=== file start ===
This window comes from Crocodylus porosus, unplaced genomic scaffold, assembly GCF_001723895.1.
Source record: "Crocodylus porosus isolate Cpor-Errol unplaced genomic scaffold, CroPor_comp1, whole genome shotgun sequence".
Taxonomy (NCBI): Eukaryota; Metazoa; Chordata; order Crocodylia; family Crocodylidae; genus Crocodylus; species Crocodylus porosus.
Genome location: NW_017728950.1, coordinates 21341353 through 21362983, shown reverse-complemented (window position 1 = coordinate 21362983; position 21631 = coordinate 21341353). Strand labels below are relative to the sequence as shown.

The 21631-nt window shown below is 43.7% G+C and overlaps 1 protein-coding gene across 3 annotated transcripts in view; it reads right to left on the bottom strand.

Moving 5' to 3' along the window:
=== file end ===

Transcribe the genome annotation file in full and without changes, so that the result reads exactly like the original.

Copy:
This window comes from Crocodylus porosus, unplaced genomic scaffold, assembly GCF_001723895.1.
Source record: "Crocodylus porosus isolate Cpor-Errol unplaced genomic scaffold, CroPor_comp1, whole genome shotgun sequence".
Taxonomy (NCBI): Eukaryota; Metazoa; Chordata; order Crocodylia; family Crocodylidae; genus Crocodylus; species Crocodylus porosus.
Genome location: NW_017728950.1, coordinates 21341353 through 21362983, shown reverse-complemented (window position 1 = coordinate 21362983; position 21631 = coordinate 21341353). Strand labels below are relative to the sequence as shown.

The 21631-nt window shown below is 43.7% G+C and overlaps 1 protein-coding gene across 3 annotated transcripts in view; it reads right to left on the bottom strand.

Moving 5' to 3' along the window: